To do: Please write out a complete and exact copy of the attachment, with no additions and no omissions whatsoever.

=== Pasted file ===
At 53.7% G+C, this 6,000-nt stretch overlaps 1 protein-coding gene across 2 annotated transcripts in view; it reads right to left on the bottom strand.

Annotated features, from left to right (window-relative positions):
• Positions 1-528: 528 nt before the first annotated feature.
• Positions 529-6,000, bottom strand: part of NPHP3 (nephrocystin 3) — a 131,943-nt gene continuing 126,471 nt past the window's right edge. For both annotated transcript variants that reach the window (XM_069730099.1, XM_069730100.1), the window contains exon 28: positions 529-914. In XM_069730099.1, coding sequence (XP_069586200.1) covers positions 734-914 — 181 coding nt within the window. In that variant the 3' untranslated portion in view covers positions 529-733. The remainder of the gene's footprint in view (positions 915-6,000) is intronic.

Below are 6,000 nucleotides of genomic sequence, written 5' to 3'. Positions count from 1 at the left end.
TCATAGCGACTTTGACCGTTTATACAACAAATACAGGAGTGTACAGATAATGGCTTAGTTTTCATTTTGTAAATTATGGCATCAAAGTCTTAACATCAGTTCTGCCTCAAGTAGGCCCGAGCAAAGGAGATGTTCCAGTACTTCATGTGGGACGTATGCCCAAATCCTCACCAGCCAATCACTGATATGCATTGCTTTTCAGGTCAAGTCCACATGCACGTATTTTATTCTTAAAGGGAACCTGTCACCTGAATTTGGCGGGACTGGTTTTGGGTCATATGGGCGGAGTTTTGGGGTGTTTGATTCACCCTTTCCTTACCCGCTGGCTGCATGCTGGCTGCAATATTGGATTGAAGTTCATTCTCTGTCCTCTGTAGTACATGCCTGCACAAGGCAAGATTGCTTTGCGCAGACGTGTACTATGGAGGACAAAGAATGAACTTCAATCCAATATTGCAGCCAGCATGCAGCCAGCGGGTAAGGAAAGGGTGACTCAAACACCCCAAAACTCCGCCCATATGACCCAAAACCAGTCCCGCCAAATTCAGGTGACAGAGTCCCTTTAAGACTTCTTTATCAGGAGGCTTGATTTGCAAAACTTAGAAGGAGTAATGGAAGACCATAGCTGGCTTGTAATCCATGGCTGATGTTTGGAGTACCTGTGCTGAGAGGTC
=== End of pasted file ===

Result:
At 53.7% G+C, this 6,000-nt stretch overlaps 1 protein-coding gene across 2 annotated transcripts in view; it reads right to left on the bottom strand.

Annotated features, from left to right (window-relative positions):
• Positions 1-528: 528 nt before the first annotated feature.
• Positions 529-6,000, bottom strand: part of NPHP3 (nephrocystin 3) — a 131,943-nt gene continuing 126,471 nt past the window's right edge. For both annotated transcript variants that reach the window (XM_069730099.1, XM_069730100.1), the window contains exon 28: positions 529-914. In XM_069730099.1, coding sequence (XP_069586200.1) covers positions 734-914 — 181 coding nt within the window. In that variant the 3' untranslated portion in view covers positions 529-733. The remainder of the gene's footprint in view (positions 915-6,000) is intronic.

Below are 6,000 nucleotides of genomic sequence, written 5' to 3'. Positions count from 1 at the left end.
TCATAGCGACTTTGACCGTTTATACAACAAATACAGGAGTGTACAGATAATGGCTTAGTTTTCATTTTGTAAATTATGGCATCAAAGTCTTAACATCAGTTCTGCCTCAAGTAGGCCCGAGCAAAGGAGATGTTCCAGTACTTCATGTGGGACGTATGCCCAAATCCTCACCAGCCAATCACTGATATGCATTGCTTTTCAGGTCAAGTCCACATGCACGTATTTTATTCTTAAAGGGAACCTGTCACCTGAATTTGGCGGGACTGGTTTTGGGTCATATGGGCGGAGTTTTGGGGTGTTTGATTCACCCTTTCCTTACCCGCTGGCTGCATGCTGGCTGCAATATTGGATTGAAGTTCATTCTCTGTCCTCTGTAGTACATGCCTGCACAAGGCAAGATTGCTTTGCGCAGACGTGTACTATGGAGGACAAAGAATGAACTTCAATCCAATATTGCAGCCAGCATGCAGCCAGCGGGTAAGGAAAGGGTGACTCAAACACCCCAAAACTCCGCCCATATGACCCAAAACCAGTCCCGCCAAATTCAGGTGACAGAGTCCCTTTAAGACTTCTTTATCAGGAGGCTTGATTTGCAAAACTTAGAAGGAGTAATGGAAGACCATAGCTGGCTTGTAATCCATGGCTGATGTTTGGAGTACCTGTGCTGAGAGGTC